THE BLOG
12/31/2015 10:04 am ET Updated Dec 31, 2016

Texas Open Carry Law Puts Pro-Gun Arguments to the Test

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Ever since the Supreme Court ruled that the 2nd Amendment gave Americans the Constitutional right to keep a loaded, unlocked handgun in their homes to use for self-defense, the pro-gun nation has been trying to push the notion of armed, self-defense beyond the home and into the street. This strategy has taken two paths; on the one hand promoting concealed-carry licensing, on the other, bringing weapons into gun-free zones. There's nothing but anecdotal evidence supporting the idea that a gun can protect its owner from crime, but there's plenty of serious research which shows the opposite to be true.

The latest effort to widen the scope of armed defense is about to be unveiled in Texas with the law allowing open carry to take effect on January 1st. This law was the brainchild of a former Army Master Sergeant, C.J. Grisham, who parlayed an argument with a cop over how he was openly carrying a gun into a statewide movement which even made him briefly consider a run for the State Legislature until his campaign ran out of dough. Bottom line is that even though an earlier attempt to promote open carry in Texas was condemned by the NRA, those fearless advocates for gun rights in Fairfax, VA, eventually saw the light and lined up behind the bill that Governor Abbott signed into law.

Believe it or not, I'm really happy to see the open carry law go into effect in Texas, because I think the result is going to be exactly the reverse of what the pro-gun nation hopes to achieve. First of all, the law has an opt-out procedure known as 30.07, which allows merchants to post signs at the entrance to their establishments stating that only shoppers who carry their guns concealed will be allowed on the premises after January 1st. And I am frankly astonished at the extent to which major merchandisers in Texas have announced that they will not welcome folks openly carrying guns into their stores.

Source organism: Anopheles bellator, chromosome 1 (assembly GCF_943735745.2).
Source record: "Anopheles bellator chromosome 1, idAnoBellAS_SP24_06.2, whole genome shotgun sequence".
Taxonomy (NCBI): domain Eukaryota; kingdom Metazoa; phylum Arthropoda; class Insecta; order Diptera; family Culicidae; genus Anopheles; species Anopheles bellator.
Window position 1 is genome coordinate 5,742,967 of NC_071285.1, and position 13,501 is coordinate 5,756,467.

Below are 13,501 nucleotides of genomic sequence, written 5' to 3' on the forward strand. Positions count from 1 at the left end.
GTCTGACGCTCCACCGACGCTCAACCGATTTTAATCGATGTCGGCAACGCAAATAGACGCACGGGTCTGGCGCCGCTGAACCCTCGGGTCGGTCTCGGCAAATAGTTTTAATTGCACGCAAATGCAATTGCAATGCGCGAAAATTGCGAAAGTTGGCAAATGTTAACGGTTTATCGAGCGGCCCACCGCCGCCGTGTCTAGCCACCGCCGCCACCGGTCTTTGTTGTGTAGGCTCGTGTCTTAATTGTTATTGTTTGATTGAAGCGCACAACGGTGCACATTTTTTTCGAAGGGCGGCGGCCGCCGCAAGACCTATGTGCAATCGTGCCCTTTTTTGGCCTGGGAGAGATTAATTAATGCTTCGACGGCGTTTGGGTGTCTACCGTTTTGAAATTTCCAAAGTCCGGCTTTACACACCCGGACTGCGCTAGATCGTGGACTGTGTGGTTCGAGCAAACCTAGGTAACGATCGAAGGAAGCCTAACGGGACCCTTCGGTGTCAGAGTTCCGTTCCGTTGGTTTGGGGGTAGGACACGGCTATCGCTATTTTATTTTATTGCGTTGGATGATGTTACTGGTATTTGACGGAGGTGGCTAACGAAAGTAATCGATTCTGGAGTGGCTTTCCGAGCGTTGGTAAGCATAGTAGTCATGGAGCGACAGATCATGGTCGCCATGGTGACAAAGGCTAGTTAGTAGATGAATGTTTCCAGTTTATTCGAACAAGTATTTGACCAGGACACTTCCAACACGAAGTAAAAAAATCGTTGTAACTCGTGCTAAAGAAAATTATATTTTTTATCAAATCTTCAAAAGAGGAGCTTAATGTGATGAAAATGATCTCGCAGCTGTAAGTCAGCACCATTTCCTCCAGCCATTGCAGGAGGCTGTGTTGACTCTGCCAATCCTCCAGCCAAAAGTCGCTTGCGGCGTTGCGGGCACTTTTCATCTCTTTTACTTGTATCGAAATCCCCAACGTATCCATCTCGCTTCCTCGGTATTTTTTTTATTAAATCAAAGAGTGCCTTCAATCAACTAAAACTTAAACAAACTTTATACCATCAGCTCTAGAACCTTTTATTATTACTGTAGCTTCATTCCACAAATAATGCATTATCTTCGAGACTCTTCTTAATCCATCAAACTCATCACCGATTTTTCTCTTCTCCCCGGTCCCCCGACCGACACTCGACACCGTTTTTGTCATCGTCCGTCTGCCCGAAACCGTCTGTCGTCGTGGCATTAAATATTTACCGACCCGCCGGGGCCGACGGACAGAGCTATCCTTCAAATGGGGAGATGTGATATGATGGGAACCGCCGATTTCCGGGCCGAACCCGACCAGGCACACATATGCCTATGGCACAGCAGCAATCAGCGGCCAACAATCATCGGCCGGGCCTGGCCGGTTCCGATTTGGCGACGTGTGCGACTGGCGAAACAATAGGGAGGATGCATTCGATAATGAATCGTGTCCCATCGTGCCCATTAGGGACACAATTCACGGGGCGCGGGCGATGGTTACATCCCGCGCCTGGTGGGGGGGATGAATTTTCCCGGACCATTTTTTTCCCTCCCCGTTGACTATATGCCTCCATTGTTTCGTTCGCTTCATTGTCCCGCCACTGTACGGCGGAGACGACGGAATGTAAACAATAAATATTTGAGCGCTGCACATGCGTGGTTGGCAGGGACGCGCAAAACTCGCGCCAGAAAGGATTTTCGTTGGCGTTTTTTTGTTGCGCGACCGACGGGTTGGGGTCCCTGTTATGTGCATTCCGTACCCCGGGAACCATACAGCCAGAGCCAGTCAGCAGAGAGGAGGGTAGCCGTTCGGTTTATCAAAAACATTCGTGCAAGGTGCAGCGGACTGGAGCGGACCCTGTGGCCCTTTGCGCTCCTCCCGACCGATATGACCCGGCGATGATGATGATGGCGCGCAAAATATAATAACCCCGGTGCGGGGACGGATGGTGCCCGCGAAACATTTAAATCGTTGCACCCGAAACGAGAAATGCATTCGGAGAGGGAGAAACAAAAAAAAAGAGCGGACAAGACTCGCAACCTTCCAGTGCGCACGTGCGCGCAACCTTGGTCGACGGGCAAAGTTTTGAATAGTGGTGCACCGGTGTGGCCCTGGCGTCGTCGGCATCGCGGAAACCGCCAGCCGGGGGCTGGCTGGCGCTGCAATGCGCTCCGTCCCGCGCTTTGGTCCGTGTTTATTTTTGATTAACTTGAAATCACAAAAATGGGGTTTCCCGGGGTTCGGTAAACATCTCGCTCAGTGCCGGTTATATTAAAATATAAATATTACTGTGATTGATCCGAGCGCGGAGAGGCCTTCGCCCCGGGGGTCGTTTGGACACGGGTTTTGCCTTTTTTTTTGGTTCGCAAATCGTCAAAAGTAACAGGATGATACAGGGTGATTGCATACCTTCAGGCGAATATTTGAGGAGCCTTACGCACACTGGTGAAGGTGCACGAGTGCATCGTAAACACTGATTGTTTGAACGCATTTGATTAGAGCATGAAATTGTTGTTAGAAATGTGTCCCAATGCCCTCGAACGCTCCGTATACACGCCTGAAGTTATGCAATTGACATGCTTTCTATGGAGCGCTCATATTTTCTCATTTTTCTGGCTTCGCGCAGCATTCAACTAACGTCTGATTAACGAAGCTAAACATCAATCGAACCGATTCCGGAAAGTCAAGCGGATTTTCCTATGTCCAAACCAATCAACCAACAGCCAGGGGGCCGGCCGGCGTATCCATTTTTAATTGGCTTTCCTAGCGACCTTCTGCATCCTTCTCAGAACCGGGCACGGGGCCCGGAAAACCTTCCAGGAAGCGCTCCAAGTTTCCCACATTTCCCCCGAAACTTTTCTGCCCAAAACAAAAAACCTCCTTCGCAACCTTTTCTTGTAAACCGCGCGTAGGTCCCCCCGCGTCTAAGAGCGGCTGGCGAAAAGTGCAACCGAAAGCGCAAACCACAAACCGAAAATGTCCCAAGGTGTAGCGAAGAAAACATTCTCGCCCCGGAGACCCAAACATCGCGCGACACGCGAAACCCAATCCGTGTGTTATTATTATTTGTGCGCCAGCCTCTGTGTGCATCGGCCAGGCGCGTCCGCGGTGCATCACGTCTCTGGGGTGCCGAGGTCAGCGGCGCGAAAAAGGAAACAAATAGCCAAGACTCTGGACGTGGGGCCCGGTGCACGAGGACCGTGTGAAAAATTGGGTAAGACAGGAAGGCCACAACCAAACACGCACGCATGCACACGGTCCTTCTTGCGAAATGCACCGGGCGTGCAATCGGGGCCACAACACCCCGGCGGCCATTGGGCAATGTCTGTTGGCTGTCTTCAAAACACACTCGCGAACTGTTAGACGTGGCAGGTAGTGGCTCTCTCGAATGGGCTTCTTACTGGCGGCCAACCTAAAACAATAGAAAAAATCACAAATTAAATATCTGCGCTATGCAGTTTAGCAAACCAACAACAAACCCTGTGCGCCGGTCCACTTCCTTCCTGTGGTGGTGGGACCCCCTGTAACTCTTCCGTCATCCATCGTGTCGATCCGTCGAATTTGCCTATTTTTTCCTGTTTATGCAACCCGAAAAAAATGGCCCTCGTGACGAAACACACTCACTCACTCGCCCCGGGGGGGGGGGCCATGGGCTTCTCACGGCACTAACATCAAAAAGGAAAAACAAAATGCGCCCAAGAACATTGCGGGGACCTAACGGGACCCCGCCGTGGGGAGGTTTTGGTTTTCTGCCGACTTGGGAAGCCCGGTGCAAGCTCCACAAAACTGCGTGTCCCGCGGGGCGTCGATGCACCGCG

Take, for example, a company like Simon's, which operates malls and discount outlets in 39 states. They run 35 major shopping destinations in Texas, including such flagship locations as the Gateway in Austin, The Galleria in Houston (which includes the first Webster boutique outside of Florida), and the Shops at Clearfork in Fort Worth. Simon's is opting out of open carry, and so are major food chains, like H-E-B, which has supermarkets in 150 towns, and national chains like Safeway and Whole Foods. Opting out of open carry is also now spreading through the religious community, with the Catholic Diocese in Lubbock, Dallas and other areas posting notices that guns aren't welcome on hallowed ground.

The public discussion over this new law has also given GVP advocates like Moms Demand Action an opportunity to engage store owners and other operators of public venues with their unique message about gun violence, as well as providing 30.07 signage and instructions for opting out of the new law. Anyone who thinks that Shannon Watts and her ladies aren't playing a visible role in promoting 30.07 at the grassroots level will be in for something of a surprise as more signage denying access to open carry continues to appear.

I believe that wearing a gun in a public venue does nothing to promote public safety. And the merchants who have opted out of open carry evidently agree, with most citing concerns about guns endangering rather than protecting their customers, particularly in places where alcohol is served. In that regard I am particularly interested in the fact that Gringo's Mexican Chicken and Jimmy Changas, two of Houston's most popular Tex-Mex restaurant chains, will be going 30.07, because if gun folks like to do anything more than argue about the 2nd Amendment, they love to eat. And when all is said and done, I predict that consuming a burrito will turn out to be more important than wearing a gun.